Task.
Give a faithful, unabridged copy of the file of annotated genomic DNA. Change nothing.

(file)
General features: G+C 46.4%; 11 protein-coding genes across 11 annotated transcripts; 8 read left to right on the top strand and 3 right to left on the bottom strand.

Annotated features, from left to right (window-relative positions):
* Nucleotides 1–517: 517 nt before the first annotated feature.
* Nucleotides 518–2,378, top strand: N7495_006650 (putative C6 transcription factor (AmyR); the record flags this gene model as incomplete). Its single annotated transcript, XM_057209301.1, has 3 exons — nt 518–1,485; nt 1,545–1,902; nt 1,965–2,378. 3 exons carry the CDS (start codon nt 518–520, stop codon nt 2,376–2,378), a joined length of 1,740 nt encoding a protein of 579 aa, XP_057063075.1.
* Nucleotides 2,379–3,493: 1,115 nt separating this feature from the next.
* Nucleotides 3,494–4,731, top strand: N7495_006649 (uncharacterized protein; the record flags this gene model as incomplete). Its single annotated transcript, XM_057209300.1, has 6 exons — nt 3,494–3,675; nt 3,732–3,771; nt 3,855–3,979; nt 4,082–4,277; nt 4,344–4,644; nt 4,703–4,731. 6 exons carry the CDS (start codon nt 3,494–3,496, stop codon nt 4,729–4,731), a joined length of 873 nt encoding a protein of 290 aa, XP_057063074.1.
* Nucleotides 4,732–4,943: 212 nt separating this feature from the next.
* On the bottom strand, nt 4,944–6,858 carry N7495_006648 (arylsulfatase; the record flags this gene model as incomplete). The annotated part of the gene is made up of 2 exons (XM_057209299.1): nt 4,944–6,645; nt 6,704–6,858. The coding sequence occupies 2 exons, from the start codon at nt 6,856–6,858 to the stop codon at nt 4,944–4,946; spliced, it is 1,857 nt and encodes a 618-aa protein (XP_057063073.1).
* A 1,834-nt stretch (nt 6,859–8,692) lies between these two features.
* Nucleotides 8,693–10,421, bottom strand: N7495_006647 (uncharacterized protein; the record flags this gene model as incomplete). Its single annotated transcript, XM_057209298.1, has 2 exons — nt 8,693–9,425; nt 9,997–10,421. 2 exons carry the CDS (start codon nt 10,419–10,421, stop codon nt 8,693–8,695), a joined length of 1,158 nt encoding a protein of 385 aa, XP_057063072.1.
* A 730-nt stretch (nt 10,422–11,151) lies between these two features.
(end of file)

General features: G+C 46.4%; 11 protein-coding genes across 11 annotated transcripts; 8 read left to right on the top strand and 3 right to left on the bottom strand.

Annotated features, from left to right (window-relative positions):
* Nucleotides 1–517: 517 nt before the first annotated feature.
* Nucleotides 518–2,378, top strand: N7495_006650 (putative C6 transcription factor (AmyR); the record flags this gene model as incomplete). Its single annotated transcript, XM_057209301.1, has 3 exons — nt 518–1,485; nt 1,545–1,902; nt 1,965–2,378. 3 exons carry the CDS (start codon nt 518–520, stop codon nt 2,376–2,378), a joined length of 1,740 nt encoding a protein of 579 aa, XP_057063075.1.
* Nucleotides 2,379–3,493: 1,115 nt separating this feature from the next.
* Nucleotides 3,494–4,731, top strand: N7495_006649 (uncharacterized protein; the record flags this gene model as incomplete). Its single annotated transcript, XM_057209300.1, has 6 exons — nt 3,494–3,675; nt 3,732–3,771; nt 3,855–3,979; nt 4,082–4,277; nt 4,344–4,644; nt 4,703–4,731. 6 exons carry the CDS (start codon nt 3,494–3,496, stop codon nt 4,729–4,731), a joined length of 873 nt encoding a protein of 290 aa, XP_057063074.1.
* Nucleotides 4,732–4,943: 212 nt separating this feature from the next.
* On the bottom strand, nt 4,944–6,858 carry N7495_006648 (arylsulfatase; the record flags this gene model as incomplete). The annotated part of the gene is made up of 2 exons (XM_057209299.1): nt 4,944–6,645; nt 6,704–6,858. The coding sequence occupies 2 exons, from the start codon at nt 6,856–6,858 to the stop codon at nt 4,944–4,946; spliced, it is 1,857 nt and encodes a 618-aa protein (XP_057063073.1).
* A 1,834-nt stretch (nt 6,859–8,692) lies between these two features.
* Nucleotides 8,693–10,421, bottom strand: N7495_006647 (uncharacterized protein; the record flags this gene model as incomplete). Its single annotated transcript, XM_057209298.1, has 2 exons — nt 8,693–9,425; nt 9,997–10,421. 2 exons carry the CDS (start codon nt 10,419–10,421, stop codon nt 8,693–8,695), a joined length of 1,158 nt encoding a protein of 385 aa, XP_057063072.1.
* A 730-nt stretch (nt 10,422–11,151) lies between these two features.